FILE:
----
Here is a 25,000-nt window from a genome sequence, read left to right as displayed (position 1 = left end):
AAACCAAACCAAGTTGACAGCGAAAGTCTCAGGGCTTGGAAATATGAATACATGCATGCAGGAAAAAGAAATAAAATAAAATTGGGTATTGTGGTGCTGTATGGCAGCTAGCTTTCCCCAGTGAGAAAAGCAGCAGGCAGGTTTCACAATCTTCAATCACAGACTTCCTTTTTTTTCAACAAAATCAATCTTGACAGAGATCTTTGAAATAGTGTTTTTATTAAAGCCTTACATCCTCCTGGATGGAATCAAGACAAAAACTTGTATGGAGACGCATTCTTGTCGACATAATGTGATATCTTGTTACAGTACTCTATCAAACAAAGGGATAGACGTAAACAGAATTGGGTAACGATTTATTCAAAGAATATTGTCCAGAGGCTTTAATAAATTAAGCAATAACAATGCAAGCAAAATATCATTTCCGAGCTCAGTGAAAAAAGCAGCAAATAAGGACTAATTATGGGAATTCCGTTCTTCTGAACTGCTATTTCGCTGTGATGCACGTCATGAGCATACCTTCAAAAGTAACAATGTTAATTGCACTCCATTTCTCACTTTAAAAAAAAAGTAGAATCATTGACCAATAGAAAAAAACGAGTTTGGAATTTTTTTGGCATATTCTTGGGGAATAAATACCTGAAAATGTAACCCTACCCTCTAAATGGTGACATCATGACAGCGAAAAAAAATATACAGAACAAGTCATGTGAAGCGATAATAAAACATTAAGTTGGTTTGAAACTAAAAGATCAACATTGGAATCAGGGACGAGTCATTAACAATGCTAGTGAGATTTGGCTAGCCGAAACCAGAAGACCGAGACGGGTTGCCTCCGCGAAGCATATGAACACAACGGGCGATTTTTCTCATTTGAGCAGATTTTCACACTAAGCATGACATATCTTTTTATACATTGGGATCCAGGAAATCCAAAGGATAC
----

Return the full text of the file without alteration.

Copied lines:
Here is a 25,000-nt window from a genome sequence, read left to right as displayed (position 1 = left end):
AAACCAAACCAAGTTGACAGCGAAAGTCTCAGGGCTTGGAAATATGAATACATGCATGCAGGAAAAAGAAATAAAATAAAATTGGGTATTGTGGTGCTGTATGGCAGCTAGCTTTCCCCAGTGAGAAAAGCAGCAGGCAGGTTTCACAATCTTCAATCACAGACTTCCTTTTTTTTCAACAAAATCAATCTTGACAGAGATCTTTGAAATAGTGTTTTTATTAAAGCCTTACATCCTCCTGGATGGAATCAAGACAAAAACTTGTATGGAGACGCATTCTTGTCGACATAATGTGATATCTTGTTACAGTACTCTATCAAACAAAGGGATAGACGTAAACAGAATTGGGTAACGATTTATTCAAAGAATATTGTCCAGAGGCTTTAATAAATTAAGCAATAACAATGCAAGCAAAATATCATTTCCGAGCTCAGTGAAAAAAGCAGCAAATAAGGACTAATTATGGGAATTCCGTTCTTCTGAACTGCTATTTCGCTGTGATGCACGTCATGAGCATACCTTCAAAAGTAACAATGTTAATTGCACTCCATTTCTCACTTTAAAAAAAAAGTAGAATCATTGACCAATAGAAAAAAACGAGTTTGGAATTTTTTTGGCATATTCTTGGGGAATAAATACCTGAAAATGTAACCCTACCCTCTAAATGGTGACATCATGACAGCGAAAAAAAATATACAGAACAAGTCATGTGAAGCGATAATAAAACATTAAGTTGGTTTGAAACTAAAAGATCAACATTGGAATCAGGGACGAGTCATTAACAATGCTAGTGAGATTTGGCTAGCCGAAACCAGAAGACCGAGACGGGTTGCCTCCGCGAAGCATATGAACACAACGGGCGATTTTTCTCATTTGAGCAGATTTTCACACTAAGCATGACATATCTTTTTATACATTGGGATCCAGGAAATCCAAAGGATAC